If you had read CEO Mark Zuckerberg’s letter in Facebook’s 2012 IPO Proxy, you could have anticipated him facing outraged legislators at a future date. I read Facebook’s IPO letter back in 2012 when I wrote Investing Between the Lines and used my candor analytics system to uncover the company’s potential. Not only did the letter reveal Facebook’s goals and mission, it also exposed two problems that confront the company today:
Problem No. 1: Revenue confusion
The letter began with a statement about Facebook’s social and commercial purposes: “Facebook was not originally created to be a company. It was built to accomplish a social mission—to make the world more open and connected.”
This purpose sounded noble, but how would Facebook make money as a public company? Zuckerberg wrote: “We don’t build services to make money; we make money to build better services. And we think this is a good way to build something.” Perhaps this bewildering sentence distracted readers from noticing there were no reports about specific strategies to produce revenues from Facebook’s 800 million users and its one billion connections. There was no mention of selling user information to advertisers.
Problem No. 2: Failure to see connection between privacy and security
Zuckerberg’s passion for the company’s mission was evident in his vision of the “huge need and a huge opportunity to get everyone in the world connected, to give everyone a voice and to help transform society for the future.”
But this raised a flag. Was he assuming that “everyone in the world” would use Facebook to transform society for the better? This wasn’t realistic. Such a vast audience would include good and bad actors, some of whom might want to harm society and individuals. As well, Zuckerberg’s attention was focused on the “unprecedented” scaling of the technology and infrastructure to create the platform. He wrote, “… this is the most important problem we can focus on.”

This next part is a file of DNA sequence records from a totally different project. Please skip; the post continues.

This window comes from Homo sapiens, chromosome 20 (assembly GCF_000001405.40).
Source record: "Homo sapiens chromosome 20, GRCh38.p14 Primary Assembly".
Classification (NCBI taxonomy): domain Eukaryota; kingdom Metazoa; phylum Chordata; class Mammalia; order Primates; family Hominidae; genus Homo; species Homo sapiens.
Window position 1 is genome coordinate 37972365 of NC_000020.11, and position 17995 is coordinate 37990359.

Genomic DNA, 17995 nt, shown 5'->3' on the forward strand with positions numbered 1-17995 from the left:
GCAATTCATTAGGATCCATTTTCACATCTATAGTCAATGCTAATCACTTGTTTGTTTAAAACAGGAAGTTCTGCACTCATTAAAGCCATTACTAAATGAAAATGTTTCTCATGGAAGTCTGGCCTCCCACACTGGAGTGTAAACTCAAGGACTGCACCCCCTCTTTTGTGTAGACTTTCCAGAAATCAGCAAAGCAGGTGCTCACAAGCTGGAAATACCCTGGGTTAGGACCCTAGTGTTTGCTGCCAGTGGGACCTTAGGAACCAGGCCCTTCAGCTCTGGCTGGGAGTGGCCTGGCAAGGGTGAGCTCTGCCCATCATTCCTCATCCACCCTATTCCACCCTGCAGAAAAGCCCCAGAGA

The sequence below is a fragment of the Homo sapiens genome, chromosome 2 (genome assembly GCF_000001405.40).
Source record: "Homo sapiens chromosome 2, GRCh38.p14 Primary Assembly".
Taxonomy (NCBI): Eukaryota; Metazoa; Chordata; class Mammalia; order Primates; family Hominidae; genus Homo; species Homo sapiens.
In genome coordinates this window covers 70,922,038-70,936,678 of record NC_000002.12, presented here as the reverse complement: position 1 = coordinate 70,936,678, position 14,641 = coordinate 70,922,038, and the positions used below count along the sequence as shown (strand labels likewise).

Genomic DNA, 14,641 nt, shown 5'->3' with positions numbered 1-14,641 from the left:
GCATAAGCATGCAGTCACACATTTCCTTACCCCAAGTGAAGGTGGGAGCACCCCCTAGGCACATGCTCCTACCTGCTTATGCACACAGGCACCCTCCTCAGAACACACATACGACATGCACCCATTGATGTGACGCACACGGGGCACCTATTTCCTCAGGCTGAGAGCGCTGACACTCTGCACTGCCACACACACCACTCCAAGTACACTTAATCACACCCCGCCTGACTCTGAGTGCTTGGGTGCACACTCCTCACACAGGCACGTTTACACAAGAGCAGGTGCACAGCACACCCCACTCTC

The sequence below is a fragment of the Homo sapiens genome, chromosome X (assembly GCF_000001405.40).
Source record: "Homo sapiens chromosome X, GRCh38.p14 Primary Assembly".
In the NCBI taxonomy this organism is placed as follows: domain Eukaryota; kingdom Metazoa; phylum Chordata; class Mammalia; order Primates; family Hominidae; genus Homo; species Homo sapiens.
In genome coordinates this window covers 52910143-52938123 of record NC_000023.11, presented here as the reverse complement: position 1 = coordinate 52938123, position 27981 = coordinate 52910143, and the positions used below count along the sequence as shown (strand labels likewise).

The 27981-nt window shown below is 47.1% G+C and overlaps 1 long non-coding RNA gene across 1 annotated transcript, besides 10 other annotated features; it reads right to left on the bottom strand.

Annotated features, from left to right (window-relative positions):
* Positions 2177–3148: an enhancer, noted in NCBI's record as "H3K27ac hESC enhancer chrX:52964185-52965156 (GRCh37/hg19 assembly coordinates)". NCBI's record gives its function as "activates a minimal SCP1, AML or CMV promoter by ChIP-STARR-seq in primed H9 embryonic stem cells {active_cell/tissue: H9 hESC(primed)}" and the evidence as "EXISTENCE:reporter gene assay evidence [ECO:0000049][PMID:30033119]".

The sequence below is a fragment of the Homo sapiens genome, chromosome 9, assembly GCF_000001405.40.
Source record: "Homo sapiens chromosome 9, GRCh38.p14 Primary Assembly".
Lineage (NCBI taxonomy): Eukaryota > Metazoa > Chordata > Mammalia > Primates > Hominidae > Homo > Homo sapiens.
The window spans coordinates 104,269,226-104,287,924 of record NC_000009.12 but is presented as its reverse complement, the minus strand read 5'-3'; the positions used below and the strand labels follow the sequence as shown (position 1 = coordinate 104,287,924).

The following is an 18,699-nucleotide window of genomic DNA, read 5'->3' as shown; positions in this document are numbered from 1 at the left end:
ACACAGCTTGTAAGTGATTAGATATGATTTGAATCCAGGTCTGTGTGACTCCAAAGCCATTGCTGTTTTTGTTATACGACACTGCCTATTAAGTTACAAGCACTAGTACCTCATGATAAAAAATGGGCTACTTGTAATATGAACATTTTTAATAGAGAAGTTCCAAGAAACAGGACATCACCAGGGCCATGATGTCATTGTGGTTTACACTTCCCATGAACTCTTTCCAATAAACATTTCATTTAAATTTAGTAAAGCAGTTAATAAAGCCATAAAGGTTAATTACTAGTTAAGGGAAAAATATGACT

(AP Photo/Carolyn Kaster)
Since the IPO, early investors who held their Facebook stock have done spectacularly well. And while Facebook’s users acknowledge its importance today as a social platform, some are increasingly ambivalent about the company’s purpose. Roger McNamee an early Facebook investor mistrusts and values the platform. He uses it to advertise his rock and roll band.
Long ago I accepted privacy risks to gain the benefits of social media. But the theft of data by Cambridge Analytica undermines my bargain. Silicon Valley entrepreneur Tarun Wadhwa explained, “Facebook assumes their platform has the lock on making meaningful social media connections happen. But for this to work, users must believe that Facebook is a trustworthy mediator. Not only are users reconsidering how much to trust the company, they now see their information can be used in ways they never imagined when they first signed up—in other words, how privacy and security are linked."
Have the Congressional hearings impacted Facebook’s financial performance and user growth? It’s not possible yet to determine these impacts since the hearings were held in early April. In the recent first quarter earnings call, Facebook reported a 13% increase in daily and monthly active user growth, while revenue increased 49%.
But an analysis of key words from this first quarter call reveals a different kind of Facebook conversation. This chart shows that key words like “private” and “privacy” were mentioned 14 times in the earnings call compared to zero a year ago. The frequency of words like “protect” and “hate” also increased.Rittenhouse Rankings, Inc.
Key Words in FB Earnings Calls
During the earnings call, analysts asked questions about the company’s revenue model, especially with the anticipated activation on May 25 of the General Data Protection Regulation (GDPR) in Europe. The GDPR website states this is intended to: “harmonize data privacy laws across Europe, to protect and empower all EU citizens’ data privacy and to reshape the way organizations across the region approach data privacy.” Compliance could be challenging. Perhaps this will moderate how Facebook and other social media platforms flash words around the world, often without context and responsibility.
Is Facebook trustworthy? Tell us in the comments. Read more at Forbes.